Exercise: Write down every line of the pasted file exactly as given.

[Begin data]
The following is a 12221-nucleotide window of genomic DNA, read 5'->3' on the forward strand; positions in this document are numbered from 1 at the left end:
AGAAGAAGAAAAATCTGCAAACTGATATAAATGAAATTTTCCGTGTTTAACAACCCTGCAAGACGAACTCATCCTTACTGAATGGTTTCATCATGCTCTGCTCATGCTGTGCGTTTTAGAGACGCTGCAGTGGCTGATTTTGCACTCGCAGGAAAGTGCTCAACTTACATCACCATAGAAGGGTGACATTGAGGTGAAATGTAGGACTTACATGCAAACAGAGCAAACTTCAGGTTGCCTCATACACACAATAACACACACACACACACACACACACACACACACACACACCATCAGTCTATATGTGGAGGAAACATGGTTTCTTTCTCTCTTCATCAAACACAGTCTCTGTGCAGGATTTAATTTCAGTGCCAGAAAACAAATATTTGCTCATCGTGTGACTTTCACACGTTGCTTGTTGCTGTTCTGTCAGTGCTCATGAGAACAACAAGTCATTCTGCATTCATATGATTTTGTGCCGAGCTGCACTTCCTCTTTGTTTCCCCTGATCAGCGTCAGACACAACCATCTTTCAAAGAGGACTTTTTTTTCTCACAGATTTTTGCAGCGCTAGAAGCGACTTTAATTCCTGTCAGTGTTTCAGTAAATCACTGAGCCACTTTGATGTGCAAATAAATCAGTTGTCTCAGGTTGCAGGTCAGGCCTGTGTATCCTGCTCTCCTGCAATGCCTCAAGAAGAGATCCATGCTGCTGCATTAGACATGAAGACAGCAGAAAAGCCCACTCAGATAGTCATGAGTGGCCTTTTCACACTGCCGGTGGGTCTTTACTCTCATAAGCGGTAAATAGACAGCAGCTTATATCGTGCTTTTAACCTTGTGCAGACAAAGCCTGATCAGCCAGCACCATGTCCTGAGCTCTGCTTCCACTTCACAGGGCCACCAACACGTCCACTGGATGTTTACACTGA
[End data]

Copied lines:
The following is a 12221-nucleotide window of genomic DNA, read 5'->3' on the forward strand; positions in this document are numbered from 1 at the left end:
AGAAGAAGAAAAATCTGCAAACTGATATAAATGAAATTTTCCGTGTTTAACAACCCTGCAAGACGAACTCATCCTTACTGAATGGTTTCATCATGCTCTGCTCATGCTGTGCGTTTTAGAGACGCTGCAGTGGCTGATTTTGCACTCGCAGGAAAGTGCTCAACTTACATCACCATAGAAGGGTGACATTGAGGTGAAATGTAGGACTTACATGCAAACAGAGCAAACTTCAGGTTGCCTCATACACACAATAACACACACACACACACACACACACACACACACACACACCATCAGTCTATATGTGGAGGAAACATGGTTTCTTTCTCTCTTCATCAAACACAGTCTCTGTGCAGGATTTAATTTCAGTGCCAGAAAACAAATATTTGCTCATCGTGTGACTTTCACACGTTGCTTGTTGCTGTTCTGTCAGTGCTCATGAGAACAACAAGTCATTCTGCATTCATATGATTTTGTGCCGAGCTGCACTTCCTCTTTGTTTCCCCTGATCAGCGTCAGACACAACCATCTTTCAAAGAGGACTTTTTTTTCTCACAGATTTTTGCAGCGCTAGAAGCGACTTTAATTCCTGTCAGTGTTTCAGTAAATCACTGAGCCACTTTGATGTGCAAATAAATCAGTTGTCTCAGGTTGCAGGTCAGGCCTGTGTATCCTGCTCTCCTGCAATGCCTCAAGAAGAGATCCATGCTGCTGCATTAGACATGAAGACAGCAGAAAAGCCCACTCAGATAGTCATGAGTGGCCTTTTCACACTGCCGGTGGGTCTTTACTCTCATAAGCGGTAAATAGACAGCAGCTTATATCGTGCTTTTAACCTTGTGCAGACAAAGCCTGATCAGCCAGCACCATGTCCTGAGCTCTGCTTCCACTTCACAGGGCCACCAACACGTCCACTGGATGTTTACACTGA